Zach Avery, 5, being raised as a girl with gender identity disorder
Theresa Avery and her husband Darren made the decision to bring up their youngest son this way after doctors diagnosed Zach as a girl trapped in a boy’s body.
He is one of the youngest in people in Britain to be diagnosed with Gender Identity Disorder.
Zach was three when he started refusing to live like a boy.
He swapped Thomas the Tank Engine for Dora the Explorer and wanted to wear pink dresses and ribbons.
He attends primary school as a girl and gets angry if anyone suggests he is male.
Mum Theresa, 32, said: “He just turned round to me one day when he was three and said, ‘Mummy, I’m a girl’.
"I assumed he was just going through a phase and left it at that. But then it got serious and he would become upset if anyone referred to him as a boy.
"Experts told us that although he had a male body, his brain was telling him he was a girl. He just wants to be like a little girl and he’s very happy with his long blonde hair, pink and red bedroom, and a wardrobe full of girl’s clothes.
"We leave it up to him. If he changes his mind and wants to be a boy again then he does. But if he doesn’t, he doesn’t. I would love to have my son back but I want him to be happy. If this is the route he wants to take, and it makes him happy, so be it.”
Zach lives with his six-year-old brother and two sisters, nine and 11 in Essex. Shortly before his fourth birthday he suddenly announced to his housewife mum and dad Darren, 41, that he was a girl.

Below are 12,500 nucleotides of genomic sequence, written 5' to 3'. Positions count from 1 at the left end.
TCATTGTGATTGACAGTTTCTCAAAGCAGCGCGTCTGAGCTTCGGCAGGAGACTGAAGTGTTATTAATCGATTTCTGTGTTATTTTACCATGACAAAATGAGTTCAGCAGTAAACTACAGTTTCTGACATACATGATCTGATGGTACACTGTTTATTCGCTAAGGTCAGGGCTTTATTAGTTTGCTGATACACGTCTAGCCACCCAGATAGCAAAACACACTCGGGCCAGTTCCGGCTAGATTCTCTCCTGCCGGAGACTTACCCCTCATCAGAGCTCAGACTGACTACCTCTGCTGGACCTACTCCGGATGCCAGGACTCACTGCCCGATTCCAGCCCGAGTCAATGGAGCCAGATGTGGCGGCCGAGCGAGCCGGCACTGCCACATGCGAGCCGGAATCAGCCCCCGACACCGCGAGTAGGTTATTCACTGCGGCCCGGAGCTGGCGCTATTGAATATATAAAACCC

He became obsessed with the girlie kids’ TV character Dora the Explorer and started dressing in feminine clothing. He would get upset if anyone addressed him as a boy and even tried to mutilate his genitalia.
His concerned parents took Zach to their GP and he was referred to expert child psychologists. NHS specialists at Tavistock and Patman Foundation Trust in London diagnosed him with GID.
Theresa says that following the diagnosis, Zach’s school – Purfleet Primary in Essex – has been “really supportive” about her son’s wish to live like a girl.
He attends classes in a girl’s trouser uniform and wears black boots with pink trim. The school has now made their toilets gender-neutral and, fortunately, the other pupils have taken things in their stride.
Theresa explained: “They have changed the toilets for Key Stage 1 pupils into unisex instead of male/female and they address him as a girl, which is what he wants.
"We explained to the other kids at the school that Zachy’s body was that of a boy but that in his brain he was a girl.
"We said Zach was just happier being a girl than a boy. But the other kids haven’t batted an eyelid. They’ve accepted him and there’s been no problems at the school with bullying. The school has been brilliant and really, really supportive.”
The Tavistock Clinic – the national body for GID – revealed that 139 children were diagnosed with the condition last year. This figure includes only seven children under the age of five – making Zach one of the youngest ever to be diagnosed.
A spokesman said: “Tavistock Clinic had 97 referrals in 2009/2010, 139 in 2010/2011 and 165 referrals so far this year. The trend has been up over the years, which may reflect greater awareness.”
He added: “The diagnosis of GID is made by the key workers working with the young person. We will also assess their general well-being.
"Our aim is not to predict or direct the outcome but rather to support the young person in their general development.”
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